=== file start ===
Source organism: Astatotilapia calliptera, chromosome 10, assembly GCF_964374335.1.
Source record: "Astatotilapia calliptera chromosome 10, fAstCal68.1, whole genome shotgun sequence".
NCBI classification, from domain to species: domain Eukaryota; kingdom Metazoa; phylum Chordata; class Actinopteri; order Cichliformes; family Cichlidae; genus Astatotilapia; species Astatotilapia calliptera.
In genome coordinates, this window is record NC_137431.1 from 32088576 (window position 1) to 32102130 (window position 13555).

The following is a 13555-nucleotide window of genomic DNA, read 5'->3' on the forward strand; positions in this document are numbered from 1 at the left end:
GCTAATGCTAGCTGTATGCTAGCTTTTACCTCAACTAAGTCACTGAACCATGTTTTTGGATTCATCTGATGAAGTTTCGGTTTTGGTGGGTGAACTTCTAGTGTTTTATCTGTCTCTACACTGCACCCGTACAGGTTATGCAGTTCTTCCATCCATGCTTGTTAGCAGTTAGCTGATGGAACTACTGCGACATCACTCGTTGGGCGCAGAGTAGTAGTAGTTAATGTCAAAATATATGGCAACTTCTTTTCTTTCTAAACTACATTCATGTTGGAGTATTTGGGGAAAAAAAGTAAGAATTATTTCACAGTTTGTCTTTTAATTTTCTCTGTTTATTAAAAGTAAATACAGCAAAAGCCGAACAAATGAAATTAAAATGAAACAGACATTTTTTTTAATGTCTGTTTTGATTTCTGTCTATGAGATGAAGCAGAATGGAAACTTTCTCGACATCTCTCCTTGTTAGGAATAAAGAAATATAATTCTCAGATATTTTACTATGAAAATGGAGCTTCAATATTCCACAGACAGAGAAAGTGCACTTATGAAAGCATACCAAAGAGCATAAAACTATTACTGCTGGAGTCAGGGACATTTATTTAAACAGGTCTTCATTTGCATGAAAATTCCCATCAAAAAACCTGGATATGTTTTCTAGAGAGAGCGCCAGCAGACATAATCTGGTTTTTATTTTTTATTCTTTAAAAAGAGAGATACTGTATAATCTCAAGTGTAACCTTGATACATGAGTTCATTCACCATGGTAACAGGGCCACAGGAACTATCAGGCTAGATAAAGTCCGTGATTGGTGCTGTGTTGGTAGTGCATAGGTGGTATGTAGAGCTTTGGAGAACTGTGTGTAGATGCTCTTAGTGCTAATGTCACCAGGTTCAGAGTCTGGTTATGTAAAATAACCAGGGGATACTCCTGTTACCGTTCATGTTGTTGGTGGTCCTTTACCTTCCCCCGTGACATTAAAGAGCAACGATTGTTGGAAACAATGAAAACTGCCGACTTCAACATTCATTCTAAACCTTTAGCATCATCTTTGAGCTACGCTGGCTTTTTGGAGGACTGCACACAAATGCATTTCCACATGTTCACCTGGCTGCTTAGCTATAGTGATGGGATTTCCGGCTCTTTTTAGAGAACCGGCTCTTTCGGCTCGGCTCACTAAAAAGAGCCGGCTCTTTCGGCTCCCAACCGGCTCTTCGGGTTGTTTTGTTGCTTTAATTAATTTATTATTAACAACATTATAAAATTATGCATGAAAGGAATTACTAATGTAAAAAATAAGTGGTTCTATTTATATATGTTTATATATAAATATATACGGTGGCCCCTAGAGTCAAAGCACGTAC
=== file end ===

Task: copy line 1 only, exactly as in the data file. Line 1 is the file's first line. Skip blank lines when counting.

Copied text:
Source organism: Astatotilapia calliptera, chromosome 10, assembly GCF_964374335.1.